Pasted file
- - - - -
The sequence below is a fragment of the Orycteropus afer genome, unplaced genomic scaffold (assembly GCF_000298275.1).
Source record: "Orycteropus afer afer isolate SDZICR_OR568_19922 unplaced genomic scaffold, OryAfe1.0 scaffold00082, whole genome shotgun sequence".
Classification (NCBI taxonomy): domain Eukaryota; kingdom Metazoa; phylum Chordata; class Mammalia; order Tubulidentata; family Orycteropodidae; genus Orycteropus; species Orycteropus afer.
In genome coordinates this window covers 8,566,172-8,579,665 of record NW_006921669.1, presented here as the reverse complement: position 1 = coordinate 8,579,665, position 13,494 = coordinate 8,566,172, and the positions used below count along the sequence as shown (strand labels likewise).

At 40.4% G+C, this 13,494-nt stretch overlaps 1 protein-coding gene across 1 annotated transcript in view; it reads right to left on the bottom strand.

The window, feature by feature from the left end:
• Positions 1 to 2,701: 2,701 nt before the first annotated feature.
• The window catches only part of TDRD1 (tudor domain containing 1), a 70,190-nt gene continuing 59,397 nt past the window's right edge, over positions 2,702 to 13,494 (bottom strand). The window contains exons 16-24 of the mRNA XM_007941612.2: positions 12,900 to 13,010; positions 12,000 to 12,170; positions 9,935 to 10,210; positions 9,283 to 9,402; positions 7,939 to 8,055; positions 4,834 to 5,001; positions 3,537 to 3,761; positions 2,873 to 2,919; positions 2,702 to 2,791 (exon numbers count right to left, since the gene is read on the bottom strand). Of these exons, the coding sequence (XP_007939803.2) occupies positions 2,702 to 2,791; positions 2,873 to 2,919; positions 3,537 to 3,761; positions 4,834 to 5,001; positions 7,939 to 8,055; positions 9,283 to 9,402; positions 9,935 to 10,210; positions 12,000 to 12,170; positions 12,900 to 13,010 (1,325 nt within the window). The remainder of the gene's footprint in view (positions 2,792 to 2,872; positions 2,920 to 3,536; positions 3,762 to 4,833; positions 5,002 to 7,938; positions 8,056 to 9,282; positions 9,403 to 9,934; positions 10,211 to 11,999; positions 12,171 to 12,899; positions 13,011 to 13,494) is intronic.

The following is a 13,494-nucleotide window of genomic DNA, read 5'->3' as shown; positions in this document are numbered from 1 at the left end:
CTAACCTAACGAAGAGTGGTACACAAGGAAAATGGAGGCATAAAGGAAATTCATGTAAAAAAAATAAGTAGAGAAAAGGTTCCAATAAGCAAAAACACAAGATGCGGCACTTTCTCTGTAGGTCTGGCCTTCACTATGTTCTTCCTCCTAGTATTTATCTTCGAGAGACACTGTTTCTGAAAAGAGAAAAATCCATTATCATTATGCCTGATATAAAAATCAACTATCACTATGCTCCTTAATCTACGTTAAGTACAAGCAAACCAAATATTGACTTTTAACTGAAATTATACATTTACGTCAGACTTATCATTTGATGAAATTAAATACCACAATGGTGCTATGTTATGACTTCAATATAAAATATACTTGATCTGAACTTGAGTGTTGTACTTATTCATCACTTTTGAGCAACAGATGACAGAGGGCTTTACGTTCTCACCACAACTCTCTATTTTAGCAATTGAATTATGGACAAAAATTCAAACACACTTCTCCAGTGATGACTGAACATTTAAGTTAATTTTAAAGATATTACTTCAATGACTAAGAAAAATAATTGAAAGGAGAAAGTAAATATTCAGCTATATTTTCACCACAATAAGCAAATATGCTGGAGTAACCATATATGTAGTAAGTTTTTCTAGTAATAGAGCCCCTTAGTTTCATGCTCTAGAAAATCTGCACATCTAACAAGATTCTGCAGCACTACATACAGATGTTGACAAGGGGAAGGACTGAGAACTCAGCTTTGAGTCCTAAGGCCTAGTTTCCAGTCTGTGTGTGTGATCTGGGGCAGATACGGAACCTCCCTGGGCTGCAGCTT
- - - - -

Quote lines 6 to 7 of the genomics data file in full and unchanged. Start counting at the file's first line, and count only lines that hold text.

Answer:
The window, feature by feature from the left end:
• Positions 1 to 2,701: 2,701 nt before the first annotated feature.